The interplay between innovation and trade promotion
– Germany at home and in the field
The responsibility for the German trade and innovation promotion is divided between a large number of actors on federal level and on “bundesländer” level.
The decentralized German model, with many actors in the promotion system, means a large part of the promotion is carried out at other levels, and by other actors, than by the federal government.
Some key stakeholders in this context is the German International Chambers of Commerce (AHK), the German research institutes for example Fraunhofer and Max Planck, universities, and regions which largely follow “their” companies and seek know-ledge abroad for its research. The German government sees this as an advantage, in that the system is flexible and tailored for what business and science needs.
However, there is a link between trade promotion and international research and innovation cooperation. In the strategies and action plans for research and innovation a central point is that partnerships should be prioritized in areas where German companies have a comparative advantage and where they can benefit from being linked to leading international research and innovation. Strategies and action plans have parallel objectives – both an outward (to promote German foreign trade and spread German innovations and standards in the world) and an inward (transfer knowledge to German scientists and companies). These efforts seem to act together and reinforce each other. In this context it can be mentioned that India has made substantial investments in the German research infrastructure, EUR 30 million was invested in the FAIR project (Facility for Antiproton and Ion Research) in Darmstadt, Germany.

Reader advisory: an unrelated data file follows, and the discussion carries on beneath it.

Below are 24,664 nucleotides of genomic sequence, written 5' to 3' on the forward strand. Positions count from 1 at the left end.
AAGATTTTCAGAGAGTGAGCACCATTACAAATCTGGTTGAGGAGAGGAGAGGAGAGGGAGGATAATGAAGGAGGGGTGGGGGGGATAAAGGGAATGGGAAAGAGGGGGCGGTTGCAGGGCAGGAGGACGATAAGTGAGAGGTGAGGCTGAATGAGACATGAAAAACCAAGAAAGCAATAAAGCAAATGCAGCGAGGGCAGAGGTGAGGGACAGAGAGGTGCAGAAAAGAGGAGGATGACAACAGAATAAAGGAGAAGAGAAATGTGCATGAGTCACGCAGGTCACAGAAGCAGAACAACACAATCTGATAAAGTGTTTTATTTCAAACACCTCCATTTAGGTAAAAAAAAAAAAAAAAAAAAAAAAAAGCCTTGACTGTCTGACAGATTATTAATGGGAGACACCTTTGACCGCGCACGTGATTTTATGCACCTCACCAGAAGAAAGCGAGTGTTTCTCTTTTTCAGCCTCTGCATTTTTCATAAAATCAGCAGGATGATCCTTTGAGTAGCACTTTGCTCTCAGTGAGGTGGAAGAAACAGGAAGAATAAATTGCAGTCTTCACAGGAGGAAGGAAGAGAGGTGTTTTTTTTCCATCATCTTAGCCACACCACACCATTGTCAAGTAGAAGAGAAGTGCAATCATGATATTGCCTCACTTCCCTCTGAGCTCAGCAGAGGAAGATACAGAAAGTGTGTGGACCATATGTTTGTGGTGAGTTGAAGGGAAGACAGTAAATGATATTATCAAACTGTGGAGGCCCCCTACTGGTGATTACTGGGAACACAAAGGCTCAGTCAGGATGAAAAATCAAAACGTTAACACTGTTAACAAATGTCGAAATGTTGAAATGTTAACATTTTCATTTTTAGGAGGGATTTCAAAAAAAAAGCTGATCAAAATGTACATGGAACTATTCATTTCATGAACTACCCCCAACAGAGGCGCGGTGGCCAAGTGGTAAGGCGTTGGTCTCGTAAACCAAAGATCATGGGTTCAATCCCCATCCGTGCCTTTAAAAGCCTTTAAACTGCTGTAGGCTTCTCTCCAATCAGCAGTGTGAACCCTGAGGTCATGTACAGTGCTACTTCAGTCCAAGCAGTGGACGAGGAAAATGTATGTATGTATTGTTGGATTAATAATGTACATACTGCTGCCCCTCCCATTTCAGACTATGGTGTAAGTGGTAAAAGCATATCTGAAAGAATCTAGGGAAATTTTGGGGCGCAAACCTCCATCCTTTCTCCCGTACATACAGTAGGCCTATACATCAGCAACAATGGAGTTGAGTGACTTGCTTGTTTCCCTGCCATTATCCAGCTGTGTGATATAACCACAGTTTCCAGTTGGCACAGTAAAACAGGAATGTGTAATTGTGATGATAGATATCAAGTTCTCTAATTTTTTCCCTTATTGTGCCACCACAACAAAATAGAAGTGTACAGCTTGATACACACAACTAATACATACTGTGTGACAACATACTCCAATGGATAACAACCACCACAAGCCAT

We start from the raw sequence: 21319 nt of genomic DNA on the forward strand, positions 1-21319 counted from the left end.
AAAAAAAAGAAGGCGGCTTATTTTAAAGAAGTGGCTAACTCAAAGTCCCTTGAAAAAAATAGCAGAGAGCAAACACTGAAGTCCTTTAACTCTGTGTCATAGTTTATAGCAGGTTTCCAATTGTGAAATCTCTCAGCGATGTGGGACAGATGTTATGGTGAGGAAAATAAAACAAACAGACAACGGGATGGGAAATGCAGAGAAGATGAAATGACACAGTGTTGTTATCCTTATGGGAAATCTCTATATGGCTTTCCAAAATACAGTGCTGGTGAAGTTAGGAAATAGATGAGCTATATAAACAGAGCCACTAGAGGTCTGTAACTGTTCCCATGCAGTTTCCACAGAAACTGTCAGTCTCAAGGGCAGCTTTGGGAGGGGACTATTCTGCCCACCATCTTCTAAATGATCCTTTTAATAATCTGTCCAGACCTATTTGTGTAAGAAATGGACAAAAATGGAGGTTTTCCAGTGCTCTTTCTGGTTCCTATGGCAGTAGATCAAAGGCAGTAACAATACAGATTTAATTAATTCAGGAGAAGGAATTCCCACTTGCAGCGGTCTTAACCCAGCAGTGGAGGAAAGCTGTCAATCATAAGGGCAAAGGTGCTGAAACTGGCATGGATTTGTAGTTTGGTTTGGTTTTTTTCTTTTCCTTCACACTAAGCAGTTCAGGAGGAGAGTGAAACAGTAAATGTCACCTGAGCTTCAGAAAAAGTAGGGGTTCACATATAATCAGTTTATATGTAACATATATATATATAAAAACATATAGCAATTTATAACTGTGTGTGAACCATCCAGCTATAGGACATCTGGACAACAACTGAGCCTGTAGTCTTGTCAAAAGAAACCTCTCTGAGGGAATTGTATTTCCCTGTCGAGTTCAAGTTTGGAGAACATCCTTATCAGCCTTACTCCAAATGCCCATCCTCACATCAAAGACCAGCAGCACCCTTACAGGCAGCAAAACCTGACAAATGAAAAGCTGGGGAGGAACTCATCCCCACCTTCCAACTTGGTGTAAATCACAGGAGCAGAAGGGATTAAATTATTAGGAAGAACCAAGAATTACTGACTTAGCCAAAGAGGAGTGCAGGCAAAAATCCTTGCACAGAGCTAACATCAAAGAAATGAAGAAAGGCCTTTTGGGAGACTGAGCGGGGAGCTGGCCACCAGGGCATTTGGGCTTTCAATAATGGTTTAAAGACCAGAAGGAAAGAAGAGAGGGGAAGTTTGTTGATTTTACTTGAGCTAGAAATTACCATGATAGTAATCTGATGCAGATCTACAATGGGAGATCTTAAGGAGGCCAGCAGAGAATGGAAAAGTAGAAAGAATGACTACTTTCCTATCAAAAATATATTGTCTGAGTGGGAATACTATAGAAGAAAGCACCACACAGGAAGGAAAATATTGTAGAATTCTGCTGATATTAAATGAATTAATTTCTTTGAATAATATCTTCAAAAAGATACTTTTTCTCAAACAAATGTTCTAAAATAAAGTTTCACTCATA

The interplay between innovation and trade is governed by the Ministry of Research and Education (BMBF). BMBF has during the past decade developed and updated two key strategies (High-Tech Strategie für Deutschland and Strategie der Bundesregierung zur Internationalisierung von Wissenschaft und Forschung) and developed an action plan for international cooperation. The high-tech strategy involves all ministries and agencies at all levels; national, regional, and local. The strategy makes the connection between innovation and trade with various promotion deals for cluster organizations and individual companies. The focus is “der deutsche Mittelstand”, medium-sized companies, and to encourage them to participate in international networks in order to develop their innovations. The strategy also aims to establish German norms and standards internationally which is done through close collaboration with the country’s embassies.
The federal promotion activities are organized in a number of different ways. BMBF is the central player in promoting the internationalization of German innovation. This is done through bilateral dialogues and agreements or through the establishment of institutes and knowledge centres abroad. One example of this is the German Centres for Science and Innovation (DWIH), which is an initiative driven by the BMBF, the German Foreign Ministry and the German organization for academic exchange. There are six of these centres located in New York, Tokyo, São Paolo, New Delhi, Cairo and Moscow. One of the centres’ tasks is to bring about cooperation between German and foreign organizations and companies. iMove, another example of the connection between research and export, is a program in which BMBF promotes exports of German vocational training. This benefits German training companies, but also works as a marketing strategy for the high-tech industry in Germany. Vocational training is for example an area of high priority to the Indian government with several MoU’s signed between the countries.